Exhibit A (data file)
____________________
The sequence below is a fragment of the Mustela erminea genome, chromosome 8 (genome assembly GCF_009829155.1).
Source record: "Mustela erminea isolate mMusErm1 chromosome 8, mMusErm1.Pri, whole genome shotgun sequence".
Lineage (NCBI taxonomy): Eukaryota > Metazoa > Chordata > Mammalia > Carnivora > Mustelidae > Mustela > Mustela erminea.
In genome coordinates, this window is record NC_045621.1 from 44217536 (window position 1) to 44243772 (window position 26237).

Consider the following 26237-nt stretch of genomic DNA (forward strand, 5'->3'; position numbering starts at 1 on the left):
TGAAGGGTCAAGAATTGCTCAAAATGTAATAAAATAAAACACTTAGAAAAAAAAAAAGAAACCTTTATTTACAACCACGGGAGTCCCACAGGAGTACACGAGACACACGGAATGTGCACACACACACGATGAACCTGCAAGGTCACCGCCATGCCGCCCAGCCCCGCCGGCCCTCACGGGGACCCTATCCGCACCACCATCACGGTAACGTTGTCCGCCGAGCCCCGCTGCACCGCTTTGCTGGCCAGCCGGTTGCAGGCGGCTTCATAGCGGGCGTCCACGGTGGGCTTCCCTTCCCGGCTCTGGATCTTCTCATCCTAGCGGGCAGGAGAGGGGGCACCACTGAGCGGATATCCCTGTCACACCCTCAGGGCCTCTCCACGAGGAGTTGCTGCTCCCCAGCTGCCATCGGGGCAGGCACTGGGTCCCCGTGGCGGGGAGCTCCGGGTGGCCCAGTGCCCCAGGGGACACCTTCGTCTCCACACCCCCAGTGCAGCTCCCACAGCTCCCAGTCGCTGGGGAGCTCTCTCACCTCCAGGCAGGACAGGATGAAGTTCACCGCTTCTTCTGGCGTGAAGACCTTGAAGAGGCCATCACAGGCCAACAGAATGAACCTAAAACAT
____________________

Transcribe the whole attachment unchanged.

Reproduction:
The sequence below is a fragment of the Mustela erminea genome, chromosome 8 (genome assembly GCF_009829155.1).
Source record: "Mustela erminea isolate mMusErm1 chromosome 8, mMusErm1.Pri, whole genome shotgun sequence".
Lineage (NCBI taxonomy): Eukaryota > Metazoa > Chordata > Mammalia > Carnivora > Mustelidae > Mustela > Mustela erminea.
In genome coordinates, this window is record NC_045621.1 from 44217536 (window position 1) to 44243772 (window position 26237).

Consider the following 26237-nt stretch of genomic DNA (forward strand, 5'->3'; position numbering starts at 1 on the left):
TGAAGGGTCAAGAATTGCTCAAAATGTAATAAAATAAAACACTTAGAAAAAAAAAAAGAAACCTTTATTTACAACCACGGGAGTCCCACAGGAGTACACGAGACACACGGAATGTGCACACACACACGATGAACCTGCAAGGTCACCGCCATGCCGCCCAGCCCCGCCGGCCCTCACGGGGACCCTATCCGCACCACCATCACGGTAACGTTGTCCGCCGAGCCCCGCTGCACCGCTTTGCTGGCCAGCCGGTTGCAGGCGGCTTCATAGCGGGCGTCCACGGTGGGCTTCCCTTCCCGGCTCTGGATCTTCTCATCCTAGCGGGCAGGAGAGGGGGCACCACTGAGCGGATATCCCTGTCACACCCTCAGGGCCTCTCCACGAGGAGTTGCTGCTCCCCAGCTGCCATCGGGGCAGGCACTGGGTCCCCGTGGCGGGGAGCTCCGGGTGGCCCAGTGCCCCAGGGGACACCTTCGTCTCCACACCCCCAGTGCAGCTCCCACAGCTCCCAGTCGCTGGGGAGCTCTCTCACCTCCAGGCAGGACAGGATGAAGTTCACCGCTTCTTCTGGCGTGAAGACCTTGAAGAGGCCATCACAGGCCAACAGAATGAACCTAAAACAT